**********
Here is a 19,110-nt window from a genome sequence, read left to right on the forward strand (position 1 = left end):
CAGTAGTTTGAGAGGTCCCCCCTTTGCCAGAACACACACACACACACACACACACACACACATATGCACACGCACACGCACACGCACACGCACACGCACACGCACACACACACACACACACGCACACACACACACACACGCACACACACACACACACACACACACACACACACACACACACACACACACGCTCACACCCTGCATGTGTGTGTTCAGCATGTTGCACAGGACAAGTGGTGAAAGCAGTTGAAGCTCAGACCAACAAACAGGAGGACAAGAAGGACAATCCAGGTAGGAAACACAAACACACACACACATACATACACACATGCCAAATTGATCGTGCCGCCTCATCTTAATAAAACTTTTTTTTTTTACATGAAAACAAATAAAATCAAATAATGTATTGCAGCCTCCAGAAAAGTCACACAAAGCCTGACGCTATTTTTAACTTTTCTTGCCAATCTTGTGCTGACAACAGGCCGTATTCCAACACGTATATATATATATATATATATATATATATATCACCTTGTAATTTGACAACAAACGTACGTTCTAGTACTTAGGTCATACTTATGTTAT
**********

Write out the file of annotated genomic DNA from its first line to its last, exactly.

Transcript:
Here is a 19,110-nt window from a genome sequence, read left to right on the forward strand (position 1 = left end):
CAGTAGTTTGAGAGGTCCCCCCTTTGCCAGAACACACACACACACACACACACACACACACATATGCACACGCACACGCACACGCACACGCACACGCACACGCACACACACACACACACACGCACACACACACACACACGCACACACACACACACACACACACACACACACACACACACACACACACACGCTCACACCCTGCATGTGTGTGTTCAGCATGTTGCACAGGACAAGTGGTGAAAGCAGTTGAAGCTCAGACCAACAAACAGGAGGACAAGAAGGACAATCCAGGTAGGAAACACAAACACACACACACATACATACACACATGCCAAATTGATCGTGCCGCCTCATCTTAATAAAACTTTTTTTTTTTACATGAAAACAAATAAAATCAAATAATGTATTGCAGCCTCCAGAAAAGTCACACAAAGCCTGACGCTATTTTTAACTTTTCTTGCCAATCTTGTGCTGACAACAGGCCGTATTCCAACACGTATATATATATATATATATATATATATATATCACCTTGTAATTTGACAACAAACGTACGTTCTAGTACTTAGGTCATACTTATGTTAT